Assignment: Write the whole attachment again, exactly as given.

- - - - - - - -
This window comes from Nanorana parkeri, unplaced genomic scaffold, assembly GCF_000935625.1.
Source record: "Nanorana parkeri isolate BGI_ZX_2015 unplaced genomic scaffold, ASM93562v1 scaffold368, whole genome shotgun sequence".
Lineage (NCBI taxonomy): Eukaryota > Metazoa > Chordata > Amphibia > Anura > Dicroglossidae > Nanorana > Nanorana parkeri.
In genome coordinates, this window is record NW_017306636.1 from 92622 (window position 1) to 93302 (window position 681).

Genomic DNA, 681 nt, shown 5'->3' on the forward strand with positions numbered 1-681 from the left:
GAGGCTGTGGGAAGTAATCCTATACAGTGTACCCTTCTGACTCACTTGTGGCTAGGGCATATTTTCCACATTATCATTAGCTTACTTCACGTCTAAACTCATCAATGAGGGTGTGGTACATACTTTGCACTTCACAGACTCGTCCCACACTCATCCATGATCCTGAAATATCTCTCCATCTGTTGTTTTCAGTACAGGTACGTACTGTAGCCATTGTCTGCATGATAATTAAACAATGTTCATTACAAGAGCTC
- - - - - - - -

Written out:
This window comes from Nanorana parkeri, unplaced genomic scaffold, assembly GCF_000935625.1.
Source record: "Nanorana parkeri isolate BGI_ZX_2015 unplaced genomic scaffold, ASM93562v1 scaffold368, whole genome shotgun sequence".
Lineage (NCBI taxonomy): Eukaryota > Metazoa > Chordata > Amphibia > Anura > Dicroglossidae > Nanorana > Nanorana parkeri.
In genome coordinates, this window is record NW_017306636.1 from 92622 (window position 1) to 93302 (window position 681).

Genomic DNA, 681 nt, shown 5'->3' on the forward strand with positions numbered 1-681 from the left:
GAGGCTGTGGGAAGTAATCCTATACAGTGTACCCTTCTGACTCACTTGTGGCTAGGGCATATTTTCCACATTATCATTAGCTTACTTCACGTCTAAACTCATCAATGAGGGTGTGGTACATACTTTGCACTTCACAGACTCGTCCCACACTCATCCATGATCCTGAAATATCTCTCCATCTGTTGTTTTCAGTACAGGTACGTACTGTAGCCATTGTCTGCATGATAATTAAACAATGTTCATTACAAGAGCTC